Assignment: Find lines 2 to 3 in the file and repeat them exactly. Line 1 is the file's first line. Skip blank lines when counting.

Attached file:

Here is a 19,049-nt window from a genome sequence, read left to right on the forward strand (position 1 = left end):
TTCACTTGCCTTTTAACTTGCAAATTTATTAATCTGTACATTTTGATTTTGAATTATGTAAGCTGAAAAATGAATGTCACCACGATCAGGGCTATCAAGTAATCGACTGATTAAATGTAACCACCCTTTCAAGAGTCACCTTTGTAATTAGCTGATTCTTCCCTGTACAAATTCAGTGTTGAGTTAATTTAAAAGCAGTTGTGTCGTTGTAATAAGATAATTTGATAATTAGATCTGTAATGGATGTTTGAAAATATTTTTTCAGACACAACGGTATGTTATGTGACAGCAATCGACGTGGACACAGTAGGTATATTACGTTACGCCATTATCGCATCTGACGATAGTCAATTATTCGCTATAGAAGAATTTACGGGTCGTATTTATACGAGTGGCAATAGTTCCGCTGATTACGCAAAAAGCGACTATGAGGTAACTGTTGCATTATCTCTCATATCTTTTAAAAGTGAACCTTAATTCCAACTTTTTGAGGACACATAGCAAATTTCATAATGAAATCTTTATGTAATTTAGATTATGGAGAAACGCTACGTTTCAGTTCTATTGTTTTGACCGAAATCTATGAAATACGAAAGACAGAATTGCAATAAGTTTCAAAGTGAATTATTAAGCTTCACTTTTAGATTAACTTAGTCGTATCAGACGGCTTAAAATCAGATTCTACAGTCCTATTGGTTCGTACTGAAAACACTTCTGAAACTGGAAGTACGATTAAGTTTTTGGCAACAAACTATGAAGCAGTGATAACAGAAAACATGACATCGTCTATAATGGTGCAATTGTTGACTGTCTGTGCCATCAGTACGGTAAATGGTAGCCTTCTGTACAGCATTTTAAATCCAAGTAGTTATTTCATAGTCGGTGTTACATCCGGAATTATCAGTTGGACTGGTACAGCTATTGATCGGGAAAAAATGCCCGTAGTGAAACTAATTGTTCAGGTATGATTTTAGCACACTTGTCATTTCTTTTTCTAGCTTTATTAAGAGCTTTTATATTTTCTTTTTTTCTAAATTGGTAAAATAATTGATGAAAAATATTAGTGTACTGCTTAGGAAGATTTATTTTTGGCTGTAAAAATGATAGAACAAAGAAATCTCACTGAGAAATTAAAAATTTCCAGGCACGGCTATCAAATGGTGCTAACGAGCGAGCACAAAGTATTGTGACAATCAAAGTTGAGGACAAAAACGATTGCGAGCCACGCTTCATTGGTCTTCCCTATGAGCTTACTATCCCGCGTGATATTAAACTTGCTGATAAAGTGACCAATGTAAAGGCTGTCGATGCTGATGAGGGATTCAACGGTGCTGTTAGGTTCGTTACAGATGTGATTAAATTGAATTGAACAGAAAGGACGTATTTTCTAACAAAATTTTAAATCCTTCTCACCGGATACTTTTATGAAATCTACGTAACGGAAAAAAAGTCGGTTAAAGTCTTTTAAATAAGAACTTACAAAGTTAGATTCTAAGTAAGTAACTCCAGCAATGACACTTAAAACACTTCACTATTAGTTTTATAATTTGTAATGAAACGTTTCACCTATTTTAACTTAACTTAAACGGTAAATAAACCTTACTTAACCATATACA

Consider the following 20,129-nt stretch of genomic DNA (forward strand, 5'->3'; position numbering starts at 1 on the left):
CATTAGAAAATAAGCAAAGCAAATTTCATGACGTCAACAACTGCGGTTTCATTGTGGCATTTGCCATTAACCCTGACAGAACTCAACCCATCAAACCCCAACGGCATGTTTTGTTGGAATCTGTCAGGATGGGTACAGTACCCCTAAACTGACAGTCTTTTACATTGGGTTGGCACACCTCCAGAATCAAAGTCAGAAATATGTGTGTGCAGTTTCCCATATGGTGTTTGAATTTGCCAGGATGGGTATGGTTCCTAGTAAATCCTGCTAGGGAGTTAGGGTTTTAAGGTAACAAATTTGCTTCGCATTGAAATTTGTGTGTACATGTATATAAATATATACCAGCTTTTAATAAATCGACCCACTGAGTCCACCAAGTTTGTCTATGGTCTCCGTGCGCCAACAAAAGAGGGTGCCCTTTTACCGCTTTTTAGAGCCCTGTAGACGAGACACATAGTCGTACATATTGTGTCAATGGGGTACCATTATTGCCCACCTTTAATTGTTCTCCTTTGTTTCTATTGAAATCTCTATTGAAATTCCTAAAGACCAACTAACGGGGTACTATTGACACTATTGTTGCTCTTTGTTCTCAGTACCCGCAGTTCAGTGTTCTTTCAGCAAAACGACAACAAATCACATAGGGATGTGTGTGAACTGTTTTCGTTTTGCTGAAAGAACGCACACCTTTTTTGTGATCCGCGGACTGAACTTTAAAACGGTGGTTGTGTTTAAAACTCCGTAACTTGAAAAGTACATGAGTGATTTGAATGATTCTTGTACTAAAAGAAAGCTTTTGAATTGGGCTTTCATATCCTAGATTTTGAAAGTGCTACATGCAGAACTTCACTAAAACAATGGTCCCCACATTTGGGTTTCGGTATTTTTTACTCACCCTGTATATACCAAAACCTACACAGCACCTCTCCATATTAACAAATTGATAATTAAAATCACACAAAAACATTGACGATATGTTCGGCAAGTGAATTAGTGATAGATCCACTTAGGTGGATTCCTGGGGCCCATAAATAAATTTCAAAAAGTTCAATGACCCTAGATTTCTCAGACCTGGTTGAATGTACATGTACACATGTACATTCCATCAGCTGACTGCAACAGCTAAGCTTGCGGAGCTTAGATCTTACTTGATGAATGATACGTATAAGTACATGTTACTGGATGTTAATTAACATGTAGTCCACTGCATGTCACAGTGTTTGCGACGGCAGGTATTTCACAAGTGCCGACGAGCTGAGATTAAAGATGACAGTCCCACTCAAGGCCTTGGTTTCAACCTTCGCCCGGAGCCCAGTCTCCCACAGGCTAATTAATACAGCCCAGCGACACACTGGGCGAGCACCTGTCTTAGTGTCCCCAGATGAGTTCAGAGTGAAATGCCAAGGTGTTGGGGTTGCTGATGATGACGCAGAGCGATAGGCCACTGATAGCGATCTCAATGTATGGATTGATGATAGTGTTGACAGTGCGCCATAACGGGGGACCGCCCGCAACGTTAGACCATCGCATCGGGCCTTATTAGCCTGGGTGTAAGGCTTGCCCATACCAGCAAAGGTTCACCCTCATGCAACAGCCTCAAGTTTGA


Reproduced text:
TTCACTTGCCTTTTAACTTGCAAATTTATTAATCTGTACATTTTGATTTTGAATTATGTAAGCTGAAAAATGAATGTCACCACGATCAGGGCTATCAAGTAATCGACTGATTAAATGTAACCACCCTTTCAAGAGTCACCTTTGTAATTAGCTGATTCTTCCCTGTACAAATTCAGTGTTGAGTTAATTTAAAAGCAGTTGTGTCGTTGTAATAAGATAATTTGATAATTAGATCTGTAATGGATGTTTGAAAATATTTTTTCAGACACAACGGTATGTTATGTGACAGCAATCGACGTGGACACAGTAGGTATATTACGTTACGCCATTATCGCATCTGACGATAGTCAATTATTCGCTATAGAAGAATTTACGGGTCGTATTTATACGAGTGGCAATAGTTCCGCTGATTACGCAAAAAGCGACTATGAGGTAACTGTTGCATTATCTCTCATATCTTTTAAAAGTGAACCTTAATTCCAACTTTTTGAGGACACATAGCAAATTTCATAATGAAATCTTTATGTAATTTAGATTATGGAGAAACGCTACGTTTCAGTTCTATTGTTTTGACCGAAATCTATGAAATACGAAAGACAGAATTGCAATAAGTTTCAAAGTGAATTATTAAGCTTCACTTTTAGATTAACTTAGTCGTATCAGACGGCTTAAAATCAGATTCTACAGTCCTATTGGTTCGTACTGAAAACACTTCTGAAACTGGAAGTACGATTAAGTTTTTGGCAACAAACTATGAAGCAGTGATAACAGAAAACATGACATCGTCTATAATGGTGCAATTGTTGACTGTCTGTGCCATCAGTACGGTAAATGGTAGCCTTCTGTACAGCATTTTAAATCCAAGTAGTTATTTCATAGTCGGTGTTACATCCGGAATTATCAGTTGGACTGGTACAGCTATTGATCGGGAAAAAATGCCCGTAGTGAAACTAATTGTTCAGGTATGATTTTAGCACACTTGTCATTTCTTTTTCTAGCTTTATTAAGAGCTTTTATATTTTCTTTTTTTCTAAATTGGTAAAATAATTGATGAAAAATATTAGTGTACTGCTTAGGAAGATTTATTTTTGGCTGTAAAAATGATAGAACAAAGAAATCTCACTGAGAAATTAAAAATTTCCAGGCACGGCTATCAAATGGTGCTAACGAGCGAGCACAAAGTATTGTGACAATCAAAGTTGAGGACAAAAACGATTGCGAGCCACGCTTCATTGGTCTTCCCTATGAGCTTACTATCCCGCGTGATATTAAACTTGCTGATAAAGTGACCAATGTAAAGGCTGTCGATGCTGATGAGGGATTCAACGGTGCTGTTAGGTTCGTTACAGATGTGATTAAATTGAATTGAACAGAAAGGACGTATTTTCTAACAAAATTTTAAATCCTTCTCACCGGATACTTTTATGAAATCTACGTAACGGAAAAAAAGTCGGTTAAAGTCTTTTAAATAAGAACTTACAAAGTTAGATTCTAAGTAAGTAACTCCAGCAATGACACTTAAAACACTTCACTATTAGTTTTATAATTTGTAATGAAACGTTTCACCTATTTTAACTTAACTTAAACGGTAAATAAACCTTACTTAACCATATACA

Consider the following 20,129-nt stretch of genomic DNA (forward strand, 5'->3'; position numbering starts at 1 on the left):